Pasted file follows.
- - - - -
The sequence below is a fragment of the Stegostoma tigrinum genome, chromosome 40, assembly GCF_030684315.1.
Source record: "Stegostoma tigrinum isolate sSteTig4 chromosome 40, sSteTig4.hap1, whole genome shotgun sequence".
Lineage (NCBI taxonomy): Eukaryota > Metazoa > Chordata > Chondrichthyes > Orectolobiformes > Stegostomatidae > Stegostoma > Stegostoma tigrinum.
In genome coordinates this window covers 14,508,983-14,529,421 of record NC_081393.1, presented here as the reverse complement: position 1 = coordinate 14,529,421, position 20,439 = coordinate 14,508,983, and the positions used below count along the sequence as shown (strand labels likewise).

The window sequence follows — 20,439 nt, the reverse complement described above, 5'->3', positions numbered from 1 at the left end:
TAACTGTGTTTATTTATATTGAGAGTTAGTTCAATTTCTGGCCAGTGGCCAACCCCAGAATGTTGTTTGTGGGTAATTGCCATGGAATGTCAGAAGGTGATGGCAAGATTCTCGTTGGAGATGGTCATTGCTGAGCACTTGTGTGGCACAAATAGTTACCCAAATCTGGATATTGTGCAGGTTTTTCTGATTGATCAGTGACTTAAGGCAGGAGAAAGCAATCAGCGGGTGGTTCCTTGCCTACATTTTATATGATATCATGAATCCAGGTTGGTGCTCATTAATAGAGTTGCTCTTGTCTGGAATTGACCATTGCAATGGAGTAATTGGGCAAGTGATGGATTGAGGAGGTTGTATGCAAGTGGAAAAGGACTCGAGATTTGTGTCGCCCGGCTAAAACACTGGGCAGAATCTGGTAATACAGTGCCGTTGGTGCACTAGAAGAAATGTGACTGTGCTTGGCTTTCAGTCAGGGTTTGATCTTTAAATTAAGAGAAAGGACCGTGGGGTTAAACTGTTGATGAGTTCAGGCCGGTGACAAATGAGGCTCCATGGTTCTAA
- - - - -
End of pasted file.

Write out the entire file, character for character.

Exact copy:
The sequence below is a fragment of the Stegostoma tigrinum genome, chromosome 40, assembly GCF_030684315.1.
Source record: "Stegostoma tigrinum isolate sSteTig4 chromosome 40, sSteTig4.hap1, whole genome shotgun sequence".
Lineage (NCBI taxonomy): Eukaryota > Metazoa > Chordata > Chondrichthyes > Orectolobiformes > Stegostomatidae > Stegostoma > Stegostoma tigrinum.
In genome coordinates this window covers 14,508,983-14,529,421 of record NC_081393.1, presented here as the reverse complement: position 1 = coordinate 14,529,421, position 20,439 = coordinate 14,508,983, and the positions used below count along the sequence as shown (strand labels likewise).

The window sequence follows — 20,439 nt, the reverse complement described above, 5'->3', positions numbered from 1 at the left end:
TAACTGTGTTTATTTATATTGAGAGTTAGTTCAATTTCTGGCCAGTGGCCAACCCCAGAATGTTGTTTGTGGGTAATTGCCATGGAATGTCAGAAGGTGATGGCAAGATTCTCGTTGGAGATGGTCATTGCTGAGCACTTGTGTGGCACAAATAGTTACCCAAATCTGGATATTGTGCAGGTTTTTCTGATTGATCAGTGACTTAAGGCAGGAGAAAGCAATCAGCGGGTGGTTCCTTGCCTACATTTTATATGATATCATGAATCCAGGTTGGTGCTCATTAATAGAGTTGCTCTTGTCTGGAATTGACCATTGCAATGGAGTAATTGGGCAAGTGATGGATTGAGGAGGTTGTATGCAAGTGGAAAAGGACTCGAGATTTGTGTCGCCCGGCTAAAACACTGGGCAGAATCTGGTAATACAGTGCCGTTGGTGCACTAGAAGAAATGTGACTGTGCTTGGCTTTCAGTCAGGGTTTGATCTTTAAATTAAGAGAAAGGACCGTGGGGTTAAACTGTTGATGAGTTCAGGCCGGTGACAAATGAGGCTCCATGGTTCTAA